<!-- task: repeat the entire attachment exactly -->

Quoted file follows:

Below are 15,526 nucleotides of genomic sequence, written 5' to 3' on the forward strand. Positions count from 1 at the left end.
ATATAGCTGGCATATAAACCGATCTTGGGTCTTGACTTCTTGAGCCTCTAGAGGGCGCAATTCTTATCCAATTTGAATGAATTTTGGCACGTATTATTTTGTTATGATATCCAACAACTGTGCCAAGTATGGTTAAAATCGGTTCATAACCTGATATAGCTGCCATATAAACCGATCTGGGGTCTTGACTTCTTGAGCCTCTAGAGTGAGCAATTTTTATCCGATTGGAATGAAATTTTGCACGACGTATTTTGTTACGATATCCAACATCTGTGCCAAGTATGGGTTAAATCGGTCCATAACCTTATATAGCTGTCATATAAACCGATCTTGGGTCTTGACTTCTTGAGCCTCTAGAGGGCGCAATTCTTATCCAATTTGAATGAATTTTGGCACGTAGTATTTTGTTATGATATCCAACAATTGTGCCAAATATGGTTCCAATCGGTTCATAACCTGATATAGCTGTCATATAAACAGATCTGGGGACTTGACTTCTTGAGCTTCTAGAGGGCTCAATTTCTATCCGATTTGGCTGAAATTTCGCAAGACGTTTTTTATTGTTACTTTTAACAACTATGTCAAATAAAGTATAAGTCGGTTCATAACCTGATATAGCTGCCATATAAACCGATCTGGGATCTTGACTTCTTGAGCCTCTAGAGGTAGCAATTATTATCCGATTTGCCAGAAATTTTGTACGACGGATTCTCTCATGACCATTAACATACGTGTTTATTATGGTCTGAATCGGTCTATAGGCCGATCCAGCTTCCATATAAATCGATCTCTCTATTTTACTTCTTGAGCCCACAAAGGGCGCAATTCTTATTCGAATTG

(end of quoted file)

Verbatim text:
Below are 15,526 nucleotides of genomic sequence, written 5' to 3' on the forward strand. Positions count from 1 at the left end.
ATATAGCTGGCATATAAACCGATCTTGGGTCTTGACTTCTTGAGCCTCTAGAGGGCGCAATTCTTATCCAATTTGAATGAATTTTGGCACGTATTATTTTGTTATGATATCCAACAACTGTGCCAAGTATGGTTAAAATCGGTTCATAACCTGATATAGCTGCCATATAAACCGATCTGGGGTCTTGACTTCTTGAGCCTCTAGAGTGAGCAATTTTTATCCGATTGGAATGAAATTTTGCACGACGTATTTTGTTACGATATCCAACATCTGTGCCAAGTATGGGTTAAATCGGTCCATAACCTTATATAGCTGTCATATAAACCGATCTTGGGTCTTGACTTCTTGAGCCTCTAGAGGGCGCAATTCTTATCCAATTTGAATGAATTTTGGCACGTAGTATTTTGTTATGATATCCAACAATTGTGCCAAATATGGTTCCAATCGGTTCATAACCTGATATAGCTGTCATATAAACAGATCTGGGGACTTGACTTCTTGAGCTTCTAGAGGGCTCAATTTCTATCCGATTTGGCTGAAATTTCGCAAGACGTTTTTTATTGTTACTTTTAACAACTATGTCAAATAAAGTATAAGTCGGTTCATAACCTGATATAGCTGCCATATAAACCGATCTGGGATCTTGACTTCTTGAGCCTCTAGAGGTAGCAATTATTATCCGATTTGCCAGAAATTTTGTACGACGGATTCTCTCATGACCATTAACATACGTGTTTATTATGGTCTGAATCGGTCTATAGGCCGATCCAGCTTCCATATAAATCGATCTCTCTATTTTACTTCTTGAGCCCACAAAGGGCGCAATTCTTATTCGAATTG